Day two we hiked back to the lake where we came into the woods with the intention of doing some fishing to procure some food as all that we had eaten to this point were some raspberries that we found in the woods. Well, the lake turned out to be a big pond really and to say that that was the most miserable fishing experience of my life would be an understatement. Not so much as a bite. So we hike back to the river (about a 45-minute trek) and try fishing in that. Again, nothing. Other than a few frogs that we caught for bait, things were not looking good. It was upon our return to camp that it dawned on us…. we caught frogs — lets eat those little guys. So we did. We pretended to be French and we dined on Kermit’s cousins. Well, three of us did. Ty abstained from eating them and to be perfectly honest they did not taste all that great and they were a little small to really gain any kind of nutritional value from.
To paraphrase the remainder of the trip, Ty decided that he wanted to leave the woods a day early. So he left in the morning to go to a hotel, with the intention of coming back the following morning/afternoon to get Mike, Garrett and myself. Well, upon leaving the woods Ty heard about severe thunderstorms and tornados moving into the area. Being the good friend that he is, he figured that it would have been a terrible idea to leave us out in that overnight, so he trekked back into the woods (and got himself lost in the process) to tell us of the impending doom. At this point we can’t just tell him “no, we are staying out here,” so we pack our stuff up and hike out of the woods and go to a hotel for the night. Good thing we did too. Ty was not kidding about the storms moving into the area and we would have surely had a miserable night in the forest.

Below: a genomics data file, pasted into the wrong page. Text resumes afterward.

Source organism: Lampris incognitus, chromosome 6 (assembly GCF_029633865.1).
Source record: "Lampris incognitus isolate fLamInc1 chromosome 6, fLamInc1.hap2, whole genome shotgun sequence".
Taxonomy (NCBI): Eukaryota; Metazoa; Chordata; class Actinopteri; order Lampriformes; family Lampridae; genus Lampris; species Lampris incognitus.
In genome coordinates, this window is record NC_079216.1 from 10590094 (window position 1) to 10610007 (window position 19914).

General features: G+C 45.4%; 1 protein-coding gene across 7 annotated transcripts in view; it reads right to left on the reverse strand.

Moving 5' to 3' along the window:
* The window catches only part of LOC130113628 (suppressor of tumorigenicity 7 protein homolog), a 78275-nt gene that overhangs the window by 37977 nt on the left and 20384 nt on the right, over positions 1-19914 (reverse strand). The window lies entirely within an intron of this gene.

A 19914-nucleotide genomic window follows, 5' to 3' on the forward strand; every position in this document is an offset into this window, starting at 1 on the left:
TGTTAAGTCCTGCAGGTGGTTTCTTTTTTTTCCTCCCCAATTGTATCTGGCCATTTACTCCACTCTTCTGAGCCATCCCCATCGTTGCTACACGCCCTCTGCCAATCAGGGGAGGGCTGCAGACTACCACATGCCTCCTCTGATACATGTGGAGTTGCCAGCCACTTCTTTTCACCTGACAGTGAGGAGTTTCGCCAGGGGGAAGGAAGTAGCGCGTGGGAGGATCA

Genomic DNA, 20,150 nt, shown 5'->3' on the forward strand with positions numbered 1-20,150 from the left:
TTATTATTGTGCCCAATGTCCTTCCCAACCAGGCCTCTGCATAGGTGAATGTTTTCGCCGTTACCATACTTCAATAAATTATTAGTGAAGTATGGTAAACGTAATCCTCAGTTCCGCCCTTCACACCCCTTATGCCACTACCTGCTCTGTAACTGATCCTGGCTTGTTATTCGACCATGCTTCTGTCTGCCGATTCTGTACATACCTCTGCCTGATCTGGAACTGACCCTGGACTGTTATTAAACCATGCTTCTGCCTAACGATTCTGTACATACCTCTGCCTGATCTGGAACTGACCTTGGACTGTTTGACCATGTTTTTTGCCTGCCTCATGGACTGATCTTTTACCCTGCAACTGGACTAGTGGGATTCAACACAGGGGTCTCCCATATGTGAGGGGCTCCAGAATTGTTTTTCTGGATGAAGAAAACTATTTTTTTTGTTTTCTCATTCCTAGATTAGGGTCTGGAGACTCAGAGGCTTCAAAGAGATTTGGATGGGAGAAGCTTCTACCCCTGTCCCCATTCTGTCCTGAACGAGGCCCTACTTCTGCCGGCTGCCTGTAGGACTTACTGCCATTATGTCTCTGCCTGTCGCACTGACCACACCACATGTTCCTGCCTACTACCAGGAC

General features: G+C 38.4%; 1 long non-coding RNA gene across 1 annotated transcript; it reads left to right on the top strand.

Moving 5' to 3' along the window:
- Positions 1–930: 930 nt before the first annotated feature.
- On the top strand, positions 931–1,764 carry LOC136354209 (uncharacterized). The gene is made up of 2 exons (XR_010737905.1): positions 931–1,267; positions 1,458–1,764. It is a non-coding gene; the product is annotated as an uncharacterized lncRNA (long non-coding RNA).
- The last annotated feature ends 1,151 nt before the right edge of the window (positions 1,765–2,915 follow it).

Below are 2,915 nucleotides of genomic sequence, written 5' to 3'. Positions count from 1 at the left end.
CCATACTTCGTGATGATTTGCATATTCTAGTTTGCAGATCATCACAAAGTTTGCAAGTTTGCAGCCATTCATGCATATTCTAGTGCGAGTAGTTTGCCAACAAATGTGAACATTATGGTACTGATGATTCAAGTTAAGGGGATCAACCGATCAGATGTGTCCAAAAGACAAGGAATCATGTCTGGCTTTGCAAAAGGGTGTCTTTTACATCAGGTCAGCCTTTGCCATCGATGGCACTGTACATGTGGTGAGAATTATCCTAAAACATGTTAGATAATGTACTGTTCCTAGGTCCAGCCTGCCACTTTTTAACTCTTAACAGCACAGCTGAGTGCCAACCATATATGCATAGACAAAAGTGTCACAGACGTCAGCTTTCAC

We wrapped up our trip with a few nights in Chicago, where we told all who would listen about our harrowing adventure in the wild. Upon return to civilization, we made a feature film of our trip (we had taken a video camera with us) and debuted the documentary to rave reviews in a truly spectacular red-carpet event. Actually, we showed the video to like 10-15 of our friends, but it has gotten pretty decent reviews.
The trip is still talked about fondly and we are looking to plan another one next year. Maybe not quite as difficult as this one, but some kind of camping/hiking/rafting/kayaking-type thing is on the books for next year. Additionally, screenings of ManScouts 2010 are available upon request at GTB Cinemas. Contact your local MoviePhone for details.
Best quote of the trip
My Dad - “Its like boy scouts, expect there is no adult supervision.”
Me – “This is a Man Scouts trip.”
Alas, another school year is upon us as the calendar turns to September and my thoughts of surviving in the woods are put on the back burner to simmer until next summer and I am once again afforded the opportunity to head off into the wilderness. Until then, it is box scores and game programs for the foreseeable future. Best of luck to all of W&L’s fall athletes this year and be sure to come out and cheer on the Generals!!!!